4 Rawson ES, Lieberman HR, Walsh TM, et al. (2008) Creatine supplementation does not improve cognitive function in young adults. Physiol Behav 95, 130134.
5 McMorris T, Mielcarz G, Harris RC, et al. (2007) Creatine supplementation and cognitive performance in elderly individuals. Aging Neuropsychol Cogn 14, 517528.
6 Laakso MP, Hiltunen Y, Kononen M, et al. (2003) Decreased brain creatine levels in elderly apolipoprotein E ɛ4 carriers. J Neural Transm 110, 267275.
7 McMorris T, Harris RC, Swain J, et al. (2006) Effect of creatine supplementation and sleep deprivation, with mild exercise, on cognitive and psychomotor performance, mood state, and plasma concentrations of catecholamines and cortisol. Psychopharmacology 185, 93103.
8 Adhihetty PJ & Beal MF (2008) Creatine and its potential therapeutic value for targeting cellular energy impairment in neurodegenerative diseases. Neuromolecular Med 10, 275290.
9 Wyss M & Schulze A (2002) Health implication of creatine: can oral creatine supplementation protect against neurological and atherosclerotic disease? Neuroscience 112, 243260.
10 Dechent P, Pouwels PJ, Wilken B, et al. (1999) Increase of total creatine in human brain after oral supplementation of creatine-monohydrate. Am J Physiol 277, R698R704.
11 Watanabe A, Kato N & Kato T (2002) Effects of creatine on mental fatigue and cerebral hemoglobin oxygenation. Neurosci Res 42, 279285.
12 Barr SI & Rideout CA (2004) Nutritional considerations for vegetarian athletes. Nutrition 20, 696703.
13 Rae C, Digney AL, McEwan SR, et al. (2003) Oral creatine monohydrate supplementation improves brain performance: a double-blind, placebo-controlled, cross-over trial. Proc Biol Sci 270, 21472150.
14 Benton D & Parker PY (1998) Breakfast, blood glucose and cognition. Am J Clin Nutr 67, 772S778S.
15 Quinlan PT (1992) The Oxford Psycholinguistic Database. Oxford: Oxford University Press.
16 Jensen AR (1987) Individual differences in the Hick paradigm. In Speed of Information-processing and Intelligence, pp. 101175 [Vernon PA, editor]. Norwood, NJ: Ablex.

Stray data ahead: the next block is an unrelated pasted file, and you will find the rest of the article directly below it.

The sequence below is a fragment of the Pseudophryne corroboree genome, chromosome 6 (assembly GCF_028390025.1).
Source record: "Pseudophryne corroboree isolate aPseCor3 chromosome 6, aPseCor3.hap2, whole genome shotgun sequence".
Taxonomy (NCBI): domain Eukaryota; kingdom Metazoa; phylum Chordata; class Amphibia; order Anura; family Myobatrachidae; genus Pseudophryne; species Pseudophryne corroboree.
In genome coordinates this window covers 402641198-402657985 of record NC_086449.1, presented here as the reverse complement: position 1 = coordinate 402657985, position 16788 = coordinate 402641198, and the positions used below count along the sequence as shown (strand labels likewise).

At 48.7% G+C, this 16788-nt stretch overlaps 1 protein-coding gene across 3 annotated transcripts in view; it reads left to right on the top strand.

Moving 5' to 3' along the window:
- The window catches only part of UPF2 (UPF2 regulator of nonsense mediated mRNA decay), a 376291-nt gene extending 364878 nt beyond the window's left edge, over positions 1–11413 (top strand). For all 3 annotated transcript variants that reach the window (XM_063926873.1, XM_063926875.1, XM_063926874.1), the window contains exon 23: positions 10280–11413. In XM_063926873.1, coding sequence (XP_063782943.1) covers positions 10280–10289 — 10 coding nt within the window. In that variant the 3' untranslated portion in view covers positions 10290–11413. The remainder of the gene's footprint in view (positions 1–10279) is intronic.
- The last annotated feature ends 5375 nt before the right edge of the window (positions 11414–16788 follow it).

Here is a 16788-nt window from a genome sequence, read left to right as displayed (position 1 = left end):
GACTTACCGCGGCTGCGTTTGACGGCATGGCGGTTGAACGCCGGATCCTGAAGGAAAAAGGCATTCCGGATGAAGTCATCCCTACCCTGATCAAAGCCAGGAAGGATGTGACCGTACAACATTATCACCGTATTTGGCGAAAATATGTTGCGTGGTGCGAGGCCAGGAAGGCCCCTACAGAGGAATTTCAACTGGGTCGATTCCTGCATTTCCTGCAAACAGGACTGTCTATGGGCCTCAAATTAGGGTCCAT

17 Benton A & Hamsher K (1976) Multilingual Aphasic Examination. Iowa City, IA: University of Iowa.
18 MacDonald SW, Li SC & Bäckman L (2009) Neural underpinnings of within-person variability in cognitive functioning. Psychol Aging 24, 792808.
19 MacDonald SW, Nyberg L & Bäckman L (2006) Intra-individual variability in behavior: links to brain structure, neurotransmission and neuronal activity. Trends Neurosci 29, 474480.
20 Casey A & Greenhaff PL (2000) Does dietary creatine supplementation play a role in skeletal muscle metabolism and performance? Am J Clin Nutr 72, 607S617S.
21 Friedman DL & Roberts R (1994) Compartmentation of brain-type creatine kinase and ubiquitous mitochondiral creatine kinase in neurons: evidence for a creatine phosphate energy shuttle in adult rat brain. J Comp Neurol 343, 500511.
22 Rooney KB, Bryson JM, Digney AL, et al. (2003) Creatine supplementation affects glucose homeostasis but not insulin secretion in humans. Ann Nutr Metab 47, 1115.
23 Benton D & Owens D (1993) Blood glucose and human memory. Psychopharmacology 113, 8388.
24 Donohoe RT & Benton D (2000) Glucose tolerance predicts performance on tests of memory and cognition. Physiol Behav 71, 395401.
Recommend this journal

Email your librarian or administrator to recommend adding this journal to your organisation's collection.

British Journal of Nutrition
  • ISSN: 0007-1145
  • EISSN: 1475-2662
  • URL: /core/journals/british-journal-of-nutrition
Please enter your name
Please enter a valid email address
Who would you like to send this to? *
×

Keywords:

Metrics

Altmetric attention score

Full text views

Total number of HTML views: 325
Total number of PDF views: 558 *
Loading metrics...

Abstract views

Total abstract views: 4966 *
Loading metrics...

* Views captured on Cambridge Core between September 2016 - 20th October 2017. This data will be updated every 24 hours.